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After ten years of court battles, ownership disputes, government interference, preparation, and study, the largest and most complete Tyrannosaurus rex fossil ever discovered has finally be unveiled at Chicago's Field Museum of Natural History. She is known as Sue, and the information that she is telling paleontologists is unbelievably amazing. I have had the great fortune to follow Sue's preparation since 1998, visiting the Field Museum each year and photographing and researching the work the prep team had accomplished. As part of Dino Land's tribute to Sue, I present Sue: A Cretaceous Photo Gallery. Click on each photo for a larger image.
From top to bottom: Sue's unprepared skull on display at the Field's fossil prep lab; Bob Masek preparing Sue's leg bones; Bob Masek preparing from another angle; Bob Masek preparing from yet another angle; Sue's hip bones, bones which may give insight into gender.
From top to bottom: Dr. Chris Brochu, lead researcher on the Sue team; the official emblem of Sue at the Field Museum; Susan Hendrickson, the discoverer of Sue; Matt Groves, field preparator, casting the bones of Sue.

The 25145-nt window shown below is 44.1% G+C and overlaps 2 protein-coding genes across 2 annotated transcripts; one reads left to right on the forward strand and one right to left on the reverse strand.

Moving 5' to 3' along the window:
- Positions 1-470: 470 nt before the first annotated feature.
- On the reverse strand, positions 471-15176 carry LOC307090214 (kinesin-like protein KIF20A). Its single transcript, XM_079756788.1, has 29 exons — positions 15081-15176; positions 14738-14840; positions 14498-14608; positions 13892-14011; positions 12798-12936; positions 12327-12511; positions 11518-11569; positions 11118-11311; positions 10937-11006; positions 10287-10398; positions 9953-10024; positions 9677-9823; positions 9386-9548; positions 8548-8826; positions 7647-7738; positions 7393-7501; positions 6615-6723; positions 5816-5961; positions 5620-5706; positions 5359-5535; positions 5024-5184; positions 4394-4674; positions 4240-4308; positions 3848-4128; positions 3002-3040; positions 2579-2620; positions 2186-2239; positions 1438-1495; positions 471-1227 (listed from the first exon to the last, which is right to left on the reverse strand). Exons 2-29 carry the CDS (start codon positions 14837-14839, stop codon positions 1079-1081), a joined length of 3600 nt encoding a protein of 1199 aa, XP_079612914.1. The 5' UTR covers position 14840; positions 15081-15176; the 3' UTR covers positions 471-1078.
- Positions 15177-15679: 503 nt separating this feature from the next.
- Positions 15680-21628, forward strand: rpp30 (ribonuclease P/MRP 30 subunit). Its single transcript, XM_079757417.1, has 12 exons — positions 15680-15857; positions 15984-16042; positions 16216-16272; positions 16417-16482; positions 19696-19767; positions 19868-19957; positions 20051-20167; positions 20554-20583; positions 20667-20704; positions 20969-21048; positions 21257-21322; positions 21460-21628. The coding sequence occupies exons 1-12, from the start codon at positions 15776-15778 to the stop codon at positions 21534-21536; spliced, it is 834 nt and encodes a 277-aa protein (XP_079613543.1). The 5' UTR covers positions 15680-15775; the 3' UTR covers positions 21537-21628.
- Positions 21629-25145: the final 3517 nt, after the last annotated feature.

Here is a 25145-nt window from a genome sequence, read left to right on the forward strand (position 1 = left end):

From left to right: The mounted skeleton of Sue with a group of admiring dinosaur fans; the cast mounted skull of Sue from the left; the cast mounted skull of Sue from the right.
From left to right: The original skull of the Sue, on display at the museum balcony; the odd pathologies on Sue's lower jaw; a cast of these odd jaw pathologies, which have proven not to be bite marks.
From left to right: The furcula (wish bone) of Sue from a distance, in between the shoulder blades; the furcula up close (this bone 'replaces' the collar bone in tyrannosaurs and is a clue to bird origins); the stomach gastralia of Sue, or better known as the enigmatic bones that possibly aided in breathing (they were directly under the ribs).
From left to right: The head and stomach portion of the Sue mount; the pathologic tail vertebra of Sue, showing rare muscle imprints; a view of the Sue mount from the museum balcony.
From left to right: The mount of Sue, as viewed from the back; the original teeth of Sue, which lie in the original skull on the museum balcony; the large and three toed foot of Sue.
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